Buying a new computer naturally made me think about buying a new computer bag to put it in, even though I don’t do the amount of travel that I used to do. My old Kensington backpack-style bag has travelled a few hundred thousand miles with me and is showing its age; plus, I wanted to lend out my (still usable) older laptop and it was more convenient to put everthing in the old bag.
Originally designed and made in Australia, although now manufactured in China, I’ve heard good things about Crumpler bags and liked what I saw on their website so went searching for their computer bags in Toronto. I thought that my new laptop would fit in the smaller “Breakfast Buffet” bag, but it was just a bit too tight due to the thickness of the machine, and didn’t leave enough room for the paperwork that I inevitably end up carrying along: the Luncheon bag is a few inches larger and gave me the room that I needed for everything. The bag appears to be pretty much indestructible, although time will tell, and definitely fashionable. I bought the olive green one with an electric orange interior (I figured that the orange exterior wasn’t quite corporate enough), and I can’t imagine that I’ll see very many the same in my travels, which means that no one is going to pick up my bag by mistake. I had to venture into foreign territory to find it: Carbon Computing, a store that caters to those of the Apple persuasion. A very different experience from the usual PC store, where the (invariably male) sales clerk wants to talk about bus speeds regardless of what you’re buying; I was helped by a waif-like young woman whose regular job is in the arts, and she waxed poetic about the bags and how much she loves hers, even though she puts an iMac in it.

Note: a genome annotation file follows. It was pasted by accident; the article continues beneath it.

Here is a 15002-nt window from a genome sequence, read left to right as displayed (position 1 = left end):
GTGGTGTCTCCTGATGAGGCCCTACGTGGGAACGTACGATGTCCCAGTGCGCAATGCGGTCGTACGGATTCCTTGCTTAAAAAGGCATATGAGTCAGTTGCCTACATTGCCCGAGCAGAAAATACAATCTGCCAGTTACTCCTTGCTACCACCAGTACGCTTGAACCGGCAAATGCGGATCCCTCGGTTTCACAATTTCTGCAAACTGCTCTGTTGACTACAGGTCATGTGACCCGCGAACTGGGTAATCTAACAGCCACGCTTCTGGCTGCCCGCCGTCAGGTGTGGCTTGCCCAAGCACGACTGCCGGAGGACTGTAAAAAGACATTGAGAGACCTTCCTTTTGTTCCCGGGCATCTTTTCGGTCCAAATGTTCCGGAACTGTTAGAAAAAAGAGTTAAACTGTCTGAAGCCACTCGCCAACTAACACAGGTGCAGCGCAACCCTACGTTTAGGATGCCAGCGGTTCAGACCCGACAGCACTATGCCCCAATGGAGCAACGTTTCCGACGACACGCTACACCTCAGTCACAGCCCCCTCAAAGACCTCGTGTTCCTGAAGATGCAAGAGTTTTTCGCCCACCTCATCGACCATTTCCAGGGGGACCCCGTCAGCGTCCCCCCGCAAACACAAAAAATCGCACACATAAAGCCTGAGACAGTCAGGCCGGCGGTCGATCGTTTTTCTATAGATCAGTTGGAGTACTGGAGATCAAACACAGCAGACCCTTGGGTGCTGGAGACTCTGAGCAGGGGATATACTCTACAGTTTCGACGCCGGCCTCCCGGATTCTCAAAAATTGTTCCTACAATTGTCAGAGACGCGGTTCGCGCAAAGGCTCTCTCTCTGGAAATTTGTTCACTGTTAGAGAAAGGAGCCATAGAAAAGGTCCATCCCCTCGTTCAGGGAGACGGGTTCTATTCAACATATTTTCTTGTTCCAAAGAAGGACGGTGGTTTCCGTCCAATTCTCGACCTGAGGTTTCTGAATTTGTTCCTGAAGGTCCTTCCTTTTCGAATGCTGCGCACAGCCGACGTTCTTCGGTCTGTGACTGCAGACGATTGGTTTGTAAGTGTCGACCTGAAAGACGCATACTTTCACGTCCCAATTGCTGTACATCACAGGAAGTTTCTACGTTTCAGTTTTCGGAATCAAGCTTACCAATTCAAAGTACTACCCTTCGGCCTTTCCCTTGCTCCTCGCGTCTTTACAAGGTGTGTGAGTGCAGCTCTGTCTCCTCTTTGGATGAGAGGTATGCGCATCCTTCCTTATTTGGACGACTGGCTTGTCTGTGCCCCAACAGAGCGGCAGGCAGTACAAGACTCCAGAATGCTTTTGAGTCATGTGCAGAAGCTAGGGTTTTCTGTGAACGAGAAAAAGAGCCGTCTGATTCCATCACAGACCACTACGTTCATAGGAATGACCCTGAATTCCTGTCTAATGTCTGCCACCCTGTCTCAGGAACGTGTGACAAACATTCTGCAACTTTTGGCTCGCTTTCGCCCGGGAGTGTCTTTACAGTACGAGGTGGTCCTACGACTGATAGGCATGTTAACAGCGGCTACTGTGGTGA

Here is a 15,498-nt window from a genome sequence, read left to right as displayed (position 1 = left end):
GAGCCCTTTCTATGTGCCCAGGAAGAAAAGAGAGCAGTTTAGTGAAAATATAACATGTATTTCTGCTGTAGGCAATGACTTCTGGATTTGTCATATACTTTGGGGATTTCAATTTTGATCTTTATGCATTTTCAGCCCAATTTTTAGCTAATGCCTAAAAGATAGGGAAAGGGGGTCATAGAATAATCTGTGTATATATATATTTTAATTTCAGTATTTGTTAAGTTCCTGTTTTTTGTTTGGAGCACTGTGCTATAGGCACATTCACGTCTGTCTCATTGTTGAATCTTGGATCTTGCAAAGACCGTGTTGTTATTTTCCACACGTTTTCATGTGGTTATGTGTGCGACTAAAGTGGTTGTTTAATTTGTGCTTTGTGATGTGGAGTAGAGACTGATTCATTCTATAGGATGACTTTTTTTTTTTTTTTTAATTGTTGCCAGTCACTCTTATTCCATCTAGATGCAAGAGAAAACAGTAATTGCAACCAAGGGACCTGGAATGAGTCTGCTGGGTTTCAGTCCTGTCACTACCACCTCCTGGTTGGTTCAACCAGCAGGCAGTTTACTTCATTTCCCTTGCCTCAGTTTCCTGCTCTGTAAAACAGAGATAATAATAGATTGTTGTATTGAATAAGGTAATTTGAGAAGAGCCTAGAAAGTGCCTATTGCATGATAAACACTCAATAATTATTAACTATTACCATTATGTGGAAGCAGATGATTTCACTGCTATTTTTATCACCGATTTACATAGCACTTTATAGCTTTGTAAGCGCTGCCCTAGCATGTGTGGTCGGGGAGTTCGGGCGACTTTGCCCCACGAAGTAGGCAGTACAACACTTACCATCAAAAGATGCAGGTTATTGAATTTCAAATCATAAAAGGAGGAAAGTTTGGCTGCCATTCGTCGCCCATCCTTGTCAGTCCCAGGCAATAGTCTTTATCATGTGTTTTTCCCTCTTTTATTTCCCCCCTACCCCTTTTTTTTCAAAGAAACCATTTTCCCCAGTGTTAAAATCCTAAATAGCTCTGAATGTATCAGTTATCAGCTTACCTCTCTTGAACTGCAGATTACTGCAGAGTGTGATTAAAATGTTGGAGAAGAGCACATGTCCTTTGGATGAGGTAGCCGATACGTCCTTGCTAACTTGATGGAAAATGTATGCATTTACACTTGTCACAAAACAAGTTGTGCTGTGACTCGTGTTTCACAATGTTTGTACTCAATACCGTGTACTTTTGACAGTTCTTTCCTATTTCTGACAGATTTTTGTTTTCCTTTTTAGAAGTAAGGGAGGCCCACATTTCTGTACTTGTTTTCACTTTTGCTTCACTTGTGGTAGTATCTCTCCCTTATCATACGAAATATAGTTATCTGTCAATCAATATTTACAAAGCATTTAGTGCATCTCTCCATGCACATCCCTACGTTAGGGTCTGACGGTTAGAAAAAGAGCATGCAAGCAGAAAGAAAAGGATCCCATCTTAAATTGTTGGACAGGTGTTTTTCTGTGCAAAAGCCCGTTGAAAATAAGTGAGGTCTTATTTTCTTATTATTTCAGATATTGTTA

The down side: there’s no outside pocket for holding boarding passes and the like while dashing through airports, requiring me to open the front flap completely and dig inside for things that won’t fit in my tiny handbag. That front flap has the stickiest Velcro on it that I have ever seen — I think that you could stick yourself to the ceiling with a small patch of this stuff — so opening the bag is a noisy and slightly energetic activity.
Also on the down side: that Velcro is quite rough, and I managed to abrade one knuckle while digging into an inside pocket that also fastens shut with Velcro.